ORDER ON DEFENDANT'S MOTION TO SUPPRESS
seeks to suppress evidence obtained by law enforcement as a
result of the stop and detention of defendant. He argues the
police officer improperly removed him from the vehicle,
frisked him, and seized evidence. For the following reasons,
the motion is granted.
Jeffrey Edwards has been employed with the South Portland
Police Department since January 2019. He received training,
including training at the Maine Criminal Justice Academy.
28, 2019, he was working the night shift and was in uniform
and operating a marked cruiser. At 1:30 a.m., he pulled over
a vehicle travelling north bound on I-295 that was travelling
71 m.p.h. in a 55 m.p.h. zone. Just prior to the stop,
Officer Edwards noticed the lid of a pizza box in the rear
window was lifted up, the hand of the right back seat
passenger reached inside, and then the lid moved back down.
This move appeared furtive and odd to Officer Edwards, as
though the person was concealing weapons or illicit
substances. Officer Edwards later saw a piece of pizza in
this passenger's hand.
Edwards ran the names of the occupants of the vehicle.
Gabrielle Luca, the operator, was on a deferred disposition.
Innocent Hoan, the front passenger, was on probation with
conditions of a curfew and that he not possess weapons. No
information was obtained about Defendant Abdullahi Isack, who
was the right backseat passenger. Defendant was very quiet,
did not move in his seat, waited for the police to approach
him, and did not make eye contact.
Edwards ordered the occupants to exit the vehicle. The front
seat passenger was searched and a knife, cash, and cards were
found. Officer Edwards patted down defendant. Officer Edwards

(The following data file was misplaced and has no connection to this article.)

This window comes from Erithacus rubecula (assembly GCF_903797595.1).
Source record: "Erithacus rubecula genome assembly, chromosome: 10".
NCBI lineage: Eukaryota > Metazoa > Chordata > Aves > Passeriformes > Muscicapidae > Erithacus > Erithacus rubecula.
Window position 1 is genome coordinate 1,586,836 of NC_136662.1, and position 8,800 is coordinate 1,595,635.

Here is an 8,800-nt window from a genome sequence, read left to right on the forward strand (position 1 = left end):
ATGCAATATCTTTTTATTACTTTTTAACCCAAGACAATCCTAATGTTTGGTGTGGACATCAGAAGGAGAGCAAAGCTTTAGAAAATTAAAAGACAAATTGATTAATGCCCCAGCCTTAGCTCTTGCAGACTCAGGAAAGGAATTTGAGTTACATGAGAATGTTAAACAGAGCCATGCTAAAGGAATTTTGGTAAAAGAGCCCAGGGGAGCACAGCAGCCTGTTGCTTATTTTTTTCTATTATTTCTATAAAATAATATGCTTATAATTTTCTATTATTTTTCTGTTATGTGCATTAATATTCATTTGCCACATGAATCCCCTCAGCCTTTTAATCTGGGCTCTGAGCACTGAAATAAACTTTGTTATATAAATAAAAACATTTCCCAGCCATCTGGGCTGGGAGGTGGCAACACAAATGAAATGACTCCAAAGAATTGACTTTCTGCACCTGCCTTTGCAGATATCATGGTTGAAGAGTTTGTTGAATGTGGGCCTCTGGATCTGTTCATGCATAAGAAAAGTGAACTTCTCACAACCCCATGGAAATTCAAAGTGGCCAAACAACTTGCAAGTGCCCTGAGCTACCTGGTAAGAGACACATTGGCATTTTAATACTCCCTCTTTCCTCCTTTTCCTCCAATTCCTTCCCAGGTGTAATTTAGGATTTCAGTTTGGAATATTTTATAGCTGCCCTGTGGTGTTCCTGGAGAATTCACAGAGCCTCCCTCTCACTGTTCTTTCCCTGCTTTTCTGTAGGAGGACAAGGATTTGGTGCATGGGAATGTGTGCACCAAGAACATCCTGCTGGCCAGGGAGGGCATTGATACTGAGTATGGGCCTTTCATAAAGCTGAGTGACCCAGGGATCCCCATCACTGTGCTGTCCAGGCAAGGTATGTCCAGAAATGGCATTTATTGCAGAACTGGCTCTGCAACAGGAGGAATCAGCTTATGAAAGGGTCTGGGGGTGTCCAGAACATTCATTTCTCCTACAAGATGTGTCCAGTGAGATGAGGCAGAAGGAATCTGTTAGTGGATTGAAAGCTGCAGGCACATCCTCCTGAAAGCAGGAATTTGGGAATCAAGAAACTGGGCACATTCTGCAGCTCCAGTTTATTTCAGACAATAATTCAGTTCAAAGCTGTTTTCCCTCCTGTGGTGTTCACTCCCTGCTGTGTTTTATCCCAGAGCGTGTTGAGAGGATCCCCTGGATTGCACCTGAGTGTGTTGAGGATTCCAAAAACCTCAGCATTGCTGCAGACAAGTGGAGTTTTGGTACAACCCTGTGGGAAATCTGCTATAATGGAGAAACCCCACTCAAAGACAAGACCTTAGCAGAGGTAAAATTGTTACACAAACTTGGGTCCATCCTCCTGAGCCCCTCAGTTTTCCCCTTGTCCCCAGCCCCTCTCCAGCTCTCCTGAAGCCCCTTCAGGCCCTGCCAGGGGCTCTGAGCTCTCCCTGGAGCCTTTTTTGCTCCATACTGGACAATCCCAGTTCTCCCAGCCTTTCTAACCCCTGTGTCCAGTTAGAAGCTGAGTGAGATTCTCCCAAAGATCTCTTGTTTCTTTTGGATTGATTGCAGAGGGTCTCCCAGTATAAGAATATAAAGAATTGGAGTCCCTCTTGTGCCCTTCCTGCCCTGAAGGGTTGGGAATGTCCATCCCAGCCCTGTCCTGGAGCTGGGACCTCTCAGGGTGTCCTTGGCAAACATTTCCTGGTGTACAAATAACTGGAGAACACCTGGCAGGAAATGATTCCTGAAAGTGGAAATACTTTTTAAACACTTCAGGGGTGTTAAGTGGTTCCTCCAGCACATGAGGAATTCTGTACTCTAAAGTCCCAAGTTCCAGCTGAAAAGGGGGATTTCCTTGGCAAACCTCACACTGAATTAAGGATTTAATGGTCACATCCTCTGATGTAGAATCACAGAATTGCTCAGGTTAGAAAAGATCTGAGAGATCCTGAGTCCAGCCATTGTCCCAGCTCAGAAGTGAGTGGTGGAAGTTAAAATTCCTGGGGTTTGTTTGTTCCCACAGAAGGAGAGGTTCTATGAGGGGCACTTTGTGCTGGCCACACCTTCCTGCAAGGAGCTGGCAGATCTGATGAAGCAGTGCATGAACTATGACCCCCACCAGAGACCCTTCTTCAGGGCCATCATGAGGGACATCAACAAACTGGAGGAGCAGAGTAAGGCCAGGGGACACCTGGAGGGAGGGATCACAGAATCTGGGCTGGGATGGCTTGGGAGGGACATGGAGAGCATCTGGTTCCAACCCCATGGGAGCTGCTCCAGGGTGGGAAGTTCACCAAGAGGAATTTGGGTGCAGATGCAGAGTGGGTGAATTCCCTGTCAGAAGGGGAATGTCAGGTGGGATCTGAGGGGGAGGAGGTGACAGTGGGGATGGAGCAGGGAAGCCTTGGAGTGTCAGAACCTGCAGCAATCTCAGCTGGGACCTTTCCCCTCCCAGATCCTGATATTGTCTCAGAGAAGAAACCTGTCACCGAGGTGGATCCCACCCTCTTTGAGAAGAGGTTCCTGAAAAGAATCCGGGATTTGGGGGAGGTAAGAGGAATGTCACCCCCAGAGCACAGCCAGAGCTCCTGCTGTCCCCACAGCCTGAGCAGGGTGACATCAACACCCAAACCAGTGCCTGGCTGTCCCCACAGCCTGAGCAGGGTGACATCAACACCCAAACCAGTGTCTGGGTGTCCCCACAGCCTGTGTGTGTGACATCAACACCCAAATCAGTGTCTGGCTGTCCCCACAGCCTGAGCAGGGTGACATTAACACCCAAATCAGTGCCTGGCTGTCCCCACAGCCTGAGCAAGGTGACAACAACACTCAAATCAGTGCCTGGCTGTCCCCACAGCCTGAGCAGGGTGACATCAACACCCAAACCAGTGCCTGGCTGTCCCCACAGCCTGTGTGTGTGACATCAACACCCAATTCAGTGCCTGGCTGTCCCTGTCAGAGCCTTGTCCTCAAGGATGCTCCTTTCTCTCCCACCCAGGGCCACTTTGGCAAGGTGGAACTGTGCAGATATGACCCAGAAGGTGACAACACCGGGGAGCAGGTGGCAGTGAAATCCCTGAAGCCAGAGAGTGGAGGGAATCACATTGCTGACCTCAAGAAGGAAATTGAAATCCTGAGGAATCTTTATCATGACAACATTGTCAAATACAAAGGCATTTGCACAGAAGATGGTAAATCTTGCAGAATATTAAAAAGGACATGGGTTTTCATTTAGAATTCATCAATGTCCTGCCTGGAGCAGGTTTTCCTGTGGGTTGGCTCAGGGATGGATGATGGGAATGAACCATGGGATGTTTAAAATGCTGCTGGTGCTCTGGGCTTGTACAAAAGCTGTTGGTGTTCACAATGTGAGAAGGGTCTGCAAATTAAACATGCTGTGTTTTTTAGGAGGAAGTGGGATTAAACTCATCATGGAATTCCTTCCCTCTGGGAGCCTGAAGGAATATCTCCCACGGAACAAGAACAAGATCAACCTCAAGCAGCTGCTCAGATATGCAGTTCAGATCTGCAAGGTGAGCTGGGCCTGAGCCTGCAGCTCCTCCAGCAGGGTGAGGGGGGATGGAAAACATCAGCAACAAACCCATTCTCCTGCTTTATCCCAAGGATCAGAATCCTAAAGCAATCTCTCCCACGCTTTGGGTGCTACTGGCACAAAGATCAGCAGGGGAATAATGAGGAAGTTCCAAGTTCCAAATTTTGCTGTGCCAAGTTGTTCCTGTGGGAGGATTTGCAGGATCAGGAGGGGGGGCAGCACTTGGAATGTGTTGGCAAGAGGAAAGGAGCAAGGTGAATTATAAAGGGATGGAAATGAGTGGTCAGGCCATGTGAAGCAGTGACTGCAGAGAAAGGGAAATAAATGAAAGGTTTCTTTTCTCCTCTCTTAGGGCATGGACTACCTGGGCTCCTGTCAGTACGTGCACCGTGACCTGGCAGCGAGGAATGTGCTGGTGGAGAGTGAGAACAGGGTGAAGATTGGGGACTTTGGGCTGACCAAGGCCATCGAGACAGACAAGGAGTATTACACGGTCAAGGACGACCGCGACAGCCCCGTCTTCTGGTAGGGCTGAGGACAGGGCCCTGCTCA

did not find anything he interpreted as a weapon but did find
on defendant's left side front pocket what he believed
felt like a plastic bag and a large sum of pills not in a
bottle or container. Officer Edwards asked defendant what was
in his pocket and defendant responded, "tissues."
Officer Edwards stated it definitely was not tissues and
asked what defendant took for pills. Defendant responded that
he did not take pills. Officer Edwards asked why there were
pills in defendant's pocket.
Officer Edwards testified on direct and redirect examination
that he was sure defendant's pocket contained contraband,
Officer Edwards agreed on cross examination that he squeezed
on the pocket because he wanted more information about what
was in the pocket and that he manipulated what he felt in the
pocket to try to get more information about what may be in
the pocket. Officer Edwards's conduct is best visible on
the bodycam videos of Officers Zachary Quadland and Kevin
Gerrish. (Def.'s Ex. 1.) Officer Edwards did not suspect
what he felt in the pocket was a weapon and no weapon was
found on defendant.
officer told defendant to empty his pocket. Defendant removed
from his pocket a small plastic bag that contained nineteen
oxycontin pills. Defendant was placed in handcuffs.
Edwards had five months of experience as a law enforcement
officer at the time of defendant's stop. In addition to
his testimony about the manipulation of defendant's
pocket, Officer Edwards contradicted himself during his
testimony whether he saw pizza in defendant's hand and
the decision to remove the participants from the vehicle.
Officer Edwards responded twice that if the video showed his
words or actions, that is what he said or did. He also stated
occasionally that he did not understand defense counsel's
investigatory stop "must be based on specific and
articulable facts which, taken together with rational
inferences from those facts, reasonably warrant that
intrusion." State v. Simons, 2017 ME 180,
¶ 12, 169 A.3d 399 (quotation marks omitted). "At
the time of making an investigatory stop, a police officer
must have an articulable suspicion, objectively reasonable in
light of all the circumstances, that the object of the search
has committed or is about to commit a crime."
Id. (quotation marks omitted). The reasonable
articulable suspicion standard requires the
"officer's suspicion be more than mere speculation
or an unsubstantiated hunch." Id. (quotation
marks omitted). Based on the above facts, Officer Edwards had
reasonable articulable suspicion to support his stop of the
vehicle and his request that the occupants exit the vehicle.
officer may conduct a patdown search "to determine
whether the person is in fact carrying a weapon."
Terry v. Ohio,392 U.S. 1, 24 (1968). "[A]
protective search-permitted without a warrant and on the
basis of reasonable suspicion less than probable cause - must
be strictly 'limited to that which is necessary for the
discovery of weapons which might be used to harm the officer
or others nearby.'" Minnesota v. Dickerson,508 U.S. 366, 373 (1993) (quoting Terry, 392 U.S. at
26 (1968). Police may ...